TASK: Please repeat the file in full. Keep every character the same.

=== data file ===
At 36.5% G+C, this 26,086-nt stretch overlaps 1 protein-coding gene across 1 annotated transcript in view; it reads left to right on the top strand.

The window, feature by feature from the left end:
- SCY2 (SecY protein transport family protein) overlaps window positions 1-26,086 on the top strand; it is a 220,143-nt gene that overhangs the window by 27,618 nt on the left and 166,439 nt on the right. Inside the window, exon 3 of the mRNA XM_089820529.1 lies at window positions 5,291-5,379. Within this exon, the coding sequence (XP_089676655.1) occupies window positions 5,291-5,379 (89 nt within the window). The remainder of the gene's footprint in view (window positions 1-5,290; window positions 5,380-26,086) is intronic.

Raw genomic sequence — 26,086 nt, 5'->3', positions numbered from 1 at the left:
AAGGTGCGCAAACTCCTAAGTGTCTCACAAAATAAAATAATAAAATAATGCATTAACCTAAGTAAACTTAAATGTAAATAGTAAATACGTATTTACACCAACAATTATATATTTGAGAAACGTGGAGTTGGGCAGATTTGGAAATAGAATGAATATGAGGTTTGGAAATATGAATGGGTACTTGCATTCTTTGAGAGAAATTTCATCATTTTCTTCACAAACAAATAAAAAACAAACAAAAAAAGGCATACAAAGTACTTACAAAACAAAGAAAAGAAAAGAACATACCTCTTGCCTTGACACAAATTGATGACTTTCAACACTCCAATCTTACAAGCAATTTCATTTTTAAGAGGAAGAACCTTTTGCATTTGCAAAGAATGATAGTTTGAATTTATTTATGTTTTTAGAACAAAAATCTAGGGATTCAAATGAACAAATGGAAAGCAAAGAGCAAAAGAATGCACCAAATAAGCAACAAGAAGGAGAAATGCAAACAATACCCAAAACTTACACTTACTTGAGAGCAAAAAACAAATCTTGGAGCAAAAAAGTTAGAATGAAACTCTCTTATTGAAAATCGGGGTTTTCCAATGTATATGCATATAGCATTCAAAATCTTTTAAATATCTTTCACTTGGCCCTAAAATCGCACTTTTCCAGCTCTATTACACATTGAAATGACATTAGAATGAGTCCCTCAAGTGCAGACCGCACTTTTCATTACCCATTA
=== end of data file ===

At 36.5% G+C, this 26,086-nt stretch overlaps 1 protein-coding gene across 1 annotated transcript in view; it reads left to right on the top strand.

The window, feature by feature from the left end:
- SCY2 (SecY protein transport family protein) overlaps window positions 1-26,086 on the top strand; it is a 220,143-nt gene that overhangs the window by 27,618 nt on the left and 166,439 nt on the right. Inside the window, exon 3 of the mRNA XM_089820529.1 lies at window positions 5,291-5,379. Within this exon, the coding sequence (XP_089676655.1) occupies window positions 5,291-5,379 (89 nt within the window). The remainder of the gene's footprint in view (window positions 1-5,290; window positions 5,380-26,086) is intronic.

Raw genomic sequence — 26,086 nt, 5'->3', positions numbered from 1 at the left:
AAGGTGCGCAAACTCCTAAGTGTCTCACAAAATAAAATAATAAAATAATGCATTAACCTAAGTAAACTTAAATGTAAATAGTAAATACGTATTTACACCAACAATTATATATTTGAGAAACGTGGAGTTGGGCAGATTTGGAAATAGAATGAATATGAGGTTTGGAAATATGAATGGGTACTTGCATTCTTTGAGAGAAATTTCATCATTTTCTTCACAAACAAATAAAAAACAAACAAAAAAAGGCATACAAAGTACTTACAAAACAAAGAAAAGAAAAGAACATACCTCTTGCCTTGACACAAATTGATGACTTTCAACACTCCAATCTTACAAGCAATTTCATTTTTAAGAGGAAGAACCTTTTGCATTTGCAAAGAATGATAGTTTGAATTTATTTATGTTTTTAGAACAAAAATCTAGGGATTCAAATGAACAAATGGAAAGCAAAGAGCAAAAGAATGCACCAAATAAGCAACAAGAAGGAGAAATGCAAACAATACCCAAAACTTACACTTACTTGAGAGCAAAAAACAAATCTTGGAGCAAAAAAGTTAGAATGAAACTCTCTTATTGAAAATCGGGGTTTTCCAATGTATATGCATATAGCATTCAAAATCTTTTAAATATCTTTCACTTGGCCCTAAAATCGCACTTTTCCAGCTCTATTACACATTGAAATGACATTAGAATGAGTCCCTCAAGTGCAGACCGCACTTTTCATTACCCATTA